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Exp Dermatol. 2003 Apr;12(2):181-90.

Oestrogen receptor beta is the predominant oestrogen receptor in human scalp skin.

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Department of Biomedical Sciences, University of Bradford, Bradford, UK.


Oestrogens play a major role in non-classic target tissues in both sexes, yet there have been few studies on estrogens and skin. Recently a second oestrogen receptor (ERbeta) has been discovered. Therefore, we have compared the expression of oestrogen receptor alpha (ERalpha), beta (ERbeta), the androgen receptor (AR) and a cell proliferation marker in male and female non-balding scalp skin. ERbeta was the major steroid receptor expressed in human skin. It was highly expressed in epidermis, blood vessels and dermal fibroblasts, in contrast to ERalpha and AR. In the hair follicle, ERbeta expression was localized to nuclei of outer root sheath, epithelial matrix and dermal papilla cells, in contrast to ERalpha, and the AR, which was only expressed in dermal papilla cells. Serial sections also showed strong nuclear expression of ERbeta in the cells of the bulge, while neither ERalpha nor AR was expressed. In the sebaceous gland, ERbeta was expressed in both basal and partially differentiated sebocytes. ERalpha exhibited a similar pattern of expression, while the AR was expressed in the basal and very early differentiated sebocytes. There was no obvious difference in the expression of either oestrogen receptor in male or female skin. The wide distribution of ERbeta in human skin suggests that oestrogens may play an important role in the maintenance of skin and in the regulation of the pilosebaceous unit, and provides further evidence for oestrogen action in non-classic target tissues. The differential expression of ERalpha, ERbeta and AR in human skin suggests that the mechanisms by which steroid hormones mediate their effects may be more complex than previously thought.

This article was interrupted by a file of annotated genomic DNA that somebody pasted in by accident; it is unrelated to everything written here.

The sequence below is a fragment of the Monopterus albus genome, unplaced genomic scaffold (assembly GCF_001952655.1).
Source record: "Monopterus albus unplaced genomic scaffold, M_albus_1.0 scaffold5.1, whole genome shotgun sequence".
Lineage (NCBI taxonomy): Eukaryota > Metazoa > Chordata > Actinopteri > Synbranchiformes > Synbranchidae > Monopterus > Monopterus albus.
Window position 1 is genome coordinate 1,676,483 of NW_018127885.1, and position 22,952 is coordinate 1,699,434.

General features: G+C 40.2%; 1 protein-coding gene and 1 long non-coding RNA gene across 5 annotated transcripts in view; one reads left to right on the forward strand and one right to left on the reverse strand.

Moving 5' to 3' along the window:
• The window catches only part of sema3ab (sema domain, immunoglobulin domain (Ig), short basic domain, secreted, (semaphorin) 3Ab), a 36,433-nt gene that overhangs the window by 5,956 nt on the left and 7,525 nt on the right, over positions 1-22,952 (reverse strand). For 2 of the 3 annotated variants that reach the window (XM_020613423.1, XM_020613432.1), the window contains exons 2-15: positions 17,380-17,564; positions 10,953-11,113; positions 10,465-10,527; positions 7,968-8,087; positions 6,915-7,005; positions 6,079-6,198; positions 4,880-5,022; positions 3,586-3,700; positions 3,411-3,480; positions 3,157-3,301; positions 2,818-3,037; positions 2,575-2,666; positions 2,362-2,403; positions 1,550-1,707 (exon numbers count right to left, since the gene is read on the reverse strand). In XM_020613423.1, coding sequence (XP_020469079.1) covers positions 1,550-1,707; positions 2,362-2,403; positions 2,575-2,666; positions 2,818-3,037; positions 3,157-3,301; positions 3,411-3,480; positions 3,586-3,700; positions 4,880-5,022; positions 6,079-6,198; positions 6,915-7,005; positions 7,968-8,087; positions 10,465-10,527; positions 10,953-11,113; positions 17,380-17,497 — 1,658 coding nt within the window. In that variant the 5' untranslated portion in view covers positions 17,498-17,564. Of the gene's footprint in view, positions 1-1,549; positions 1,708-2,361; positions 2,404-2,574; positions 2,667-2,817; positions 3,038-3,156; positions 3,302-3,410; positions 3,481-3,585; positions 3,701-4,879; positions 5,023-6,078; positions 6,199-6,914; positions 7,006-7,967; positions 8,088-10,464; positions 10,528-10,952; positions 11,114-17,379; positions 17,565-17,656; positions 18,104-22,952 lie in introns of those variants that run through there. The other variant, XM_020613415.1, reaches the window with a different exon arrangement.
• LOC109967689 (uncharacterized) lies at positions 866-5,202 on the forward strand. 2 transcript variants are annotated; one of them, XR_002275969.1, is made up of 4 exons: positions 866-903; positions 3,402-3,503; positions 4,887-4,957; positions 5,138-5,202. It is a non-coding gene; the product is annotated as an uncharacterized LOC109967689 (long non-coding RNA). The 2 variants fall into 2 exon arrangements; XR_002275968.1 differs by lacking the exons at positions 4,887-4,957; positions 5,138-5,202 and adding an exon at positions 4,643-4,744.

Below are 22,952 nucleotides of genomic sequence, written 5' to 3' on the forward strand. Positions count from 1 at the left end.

[Indexed for MEDLINE]

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